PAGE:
Using TriLink CleanTag technology, researchers at the University of Wurzburg have developed a deep sequencing method that more reliably detects reactivation of HHV-6, a virus that infects nearly 100% of humans by early childhood.
Once infected, the virus incorporates into the subtelomeric end of chromosomes of the host, typically establishing life-long latency without complications.
"However, under certain circumstances, the virus can be triggered to reactivate later in life. Although it’s still unclear exactly how the virus is reactivated, it can reactivate in the lungs, heart, brain, kidney, and gastrointestinal tract, particularly in people with immune deficiencies (or people with conditions requiring immune suppression, such as transplant patients). HHV-6 reactivation can cause a variety of clinical manifestations, including encephalitis, bone marrow suppression, pneumonitis, and in extreme cases, even death.
One substantial problem in treating these cases is how difficult it is to identify HHV-6 reactivation (which includes types HHV-6A and B).
"Germ line inheritance of chromosomally integrated HHV-6 makes viral DNA-based analysis difficult for determination of early stages of viral activation," stated the authors.
Furthermore, except in acute or initial infections, the viral DNA can typically be found only by biopsy, as it does not circulate in peripheral blood.
In a recent publication in Genomic Medicine, researchers describe an early stage of viral reactivation marked by the transcription of several viral small non-coding RNAs (sncRNAs), including sncRNA-U14, which result from transactivation.
Notably, at this early stage, there is no detectable increase in viral replication and initial experiments have shown that the integrated viral genome is often lost during initial stages of viral reactivation.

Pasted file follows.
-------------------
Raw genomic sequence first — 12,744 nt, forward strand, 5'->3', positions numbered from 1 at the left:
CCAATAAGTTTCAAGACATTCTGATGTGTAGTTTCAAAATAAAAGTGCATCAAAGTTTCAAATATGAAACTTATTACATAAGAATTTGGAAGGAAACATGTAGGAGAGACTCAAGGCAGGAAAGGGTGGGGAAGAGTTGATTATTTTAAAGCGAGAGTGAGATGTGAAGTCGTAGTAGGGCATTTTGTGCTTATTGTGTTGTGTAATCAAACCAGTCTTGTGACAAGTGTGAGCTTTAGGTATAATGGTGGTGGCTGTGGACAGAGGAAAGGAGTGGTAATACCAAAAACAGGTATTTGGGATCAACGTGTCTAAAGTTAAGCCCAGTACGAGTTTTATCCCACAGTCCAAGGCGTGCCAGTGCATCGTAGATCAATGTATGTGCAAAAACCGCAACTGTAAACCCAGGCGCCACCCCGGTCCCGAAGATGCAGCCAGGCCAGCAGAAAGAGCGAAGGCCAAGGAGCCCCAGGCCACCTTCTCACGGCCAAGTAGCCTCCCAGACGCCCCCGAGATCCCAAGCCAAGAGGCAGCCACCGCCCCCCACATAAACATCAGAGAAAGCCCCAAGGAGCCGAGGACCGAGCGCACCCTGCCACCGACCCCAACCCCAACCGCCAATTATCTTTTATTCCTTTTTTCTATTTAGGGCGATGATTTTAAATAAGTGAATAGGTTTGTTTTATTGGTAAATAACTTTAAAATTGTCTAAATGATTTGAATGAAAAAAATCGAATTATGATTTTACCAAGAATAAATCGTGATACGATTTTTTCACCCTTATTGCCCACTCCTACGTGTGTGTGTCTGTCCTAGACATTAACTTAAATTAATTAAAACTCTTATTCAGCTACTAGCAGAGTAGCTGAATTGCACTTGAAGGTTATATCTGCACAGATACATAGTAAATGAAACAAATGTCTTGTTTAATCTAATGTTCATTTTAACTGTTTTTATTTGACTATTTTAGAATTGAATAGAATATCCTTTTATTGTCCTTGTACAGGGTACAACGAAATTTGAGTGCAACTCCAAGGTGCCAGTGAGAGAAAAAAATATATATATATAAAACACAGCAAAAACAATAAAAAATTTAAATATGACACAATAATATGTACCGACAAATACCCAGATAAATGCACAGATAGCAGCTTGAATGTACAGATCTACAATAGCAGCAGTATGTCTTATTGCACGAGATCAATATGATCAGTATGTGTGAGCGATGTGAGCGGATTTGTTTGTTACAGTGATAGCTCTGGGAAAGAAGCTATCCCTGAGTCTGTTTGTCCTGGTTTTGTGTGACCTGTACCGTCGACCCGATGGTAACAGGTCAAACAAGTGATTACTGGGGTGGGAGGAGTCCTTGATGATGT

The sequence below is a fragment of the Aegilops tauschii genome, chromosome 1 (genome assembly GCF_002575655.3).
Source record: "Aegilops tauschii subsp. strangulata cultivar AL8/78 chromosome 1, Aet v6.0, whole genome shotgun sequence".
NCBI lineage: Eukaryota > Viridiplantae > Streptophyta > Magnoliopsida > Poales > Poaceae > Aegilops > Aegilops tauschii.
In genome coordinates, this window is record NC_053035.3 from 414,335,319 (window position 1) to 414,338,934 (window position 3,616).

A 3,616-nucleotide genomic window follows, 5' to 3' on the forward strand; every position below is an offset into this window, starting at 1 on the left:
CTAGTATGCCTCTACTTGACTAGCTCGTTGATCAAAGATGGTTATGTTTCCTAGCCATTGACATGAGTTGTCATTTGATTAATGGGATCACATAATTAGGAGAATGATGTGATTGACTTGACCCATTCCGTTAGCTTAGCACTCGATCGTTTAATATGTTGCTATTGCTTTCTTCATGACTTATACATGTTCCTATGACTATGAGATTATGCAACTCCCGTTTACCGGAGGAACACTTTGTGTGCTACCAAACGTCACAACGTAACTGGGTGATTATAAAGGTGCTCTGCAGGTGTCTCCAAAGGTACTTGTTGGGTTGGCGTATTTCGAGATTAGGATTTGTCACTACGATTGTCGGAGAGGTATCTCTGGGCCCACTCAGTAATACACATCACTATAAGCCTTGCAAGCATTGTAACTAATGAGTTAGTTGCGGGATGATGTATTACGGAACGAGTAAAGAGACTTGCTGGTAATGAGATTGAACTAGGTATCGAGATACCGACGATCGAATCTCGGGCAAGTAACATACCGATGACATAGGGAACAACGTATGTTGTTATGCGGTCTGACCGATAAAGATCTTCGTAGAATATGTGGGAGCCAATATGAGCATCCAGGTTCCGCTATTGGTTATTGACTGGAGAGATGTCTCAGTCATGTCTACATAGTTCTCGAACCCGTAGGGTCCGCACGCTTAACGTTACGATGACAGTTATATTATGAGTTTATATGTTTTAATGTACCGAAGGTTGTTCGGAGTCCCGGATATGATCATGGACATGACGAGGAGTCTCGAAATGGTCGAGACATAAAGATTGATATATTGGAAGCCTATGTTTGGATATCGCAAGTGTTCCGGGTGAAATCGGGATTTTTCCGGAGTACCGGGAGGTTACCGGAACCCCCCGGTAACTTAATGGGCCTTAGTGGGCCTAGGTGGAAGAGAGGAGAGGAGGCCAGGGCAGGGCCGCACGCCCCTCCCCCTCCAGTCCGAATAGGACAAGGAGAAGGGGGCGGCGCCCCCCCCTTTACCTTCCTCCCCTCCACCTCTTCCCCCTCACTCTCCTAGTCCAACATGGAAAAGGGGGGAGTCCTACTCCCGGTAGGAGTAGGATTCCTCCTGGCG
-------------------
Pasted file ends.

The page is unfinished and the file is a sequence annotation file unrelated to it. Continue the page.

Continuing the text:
These results are corroborated with clinical evidence, as demonstrated by the case of a 15-year-old girl who fell ill and died after starting an antibiotic to treat acne.
The researchers became interested in the case because HHV-6 was detected at high viral load during the course of the disease. For this reason, they analyzed samples of blood, as well as pre-and post-mortem tissue for presence of sncRNA.
Strikingly, skin biopsies taken at the beginning of the disease course were positive for sncRNA-U14, which was detectable several days before detection of the viral load (see Figure 1). This served as an indicator that sncRNA-U14 may be a clinically relevant early biomarker for HHV-6 reactivation. Additionally, biopsy samples of the kidney, liver, and clots were also positive for sncRNA-U14 later in the disease course.
While promising, more research is necessary to further support these results and better understand how the viral lifecycle impacts the clinical manifestation of HHV-6 reactivation. Furthermore, as the research continues, the clinical relevance of early detection, from a treatment perspective, will hopefully emerge.
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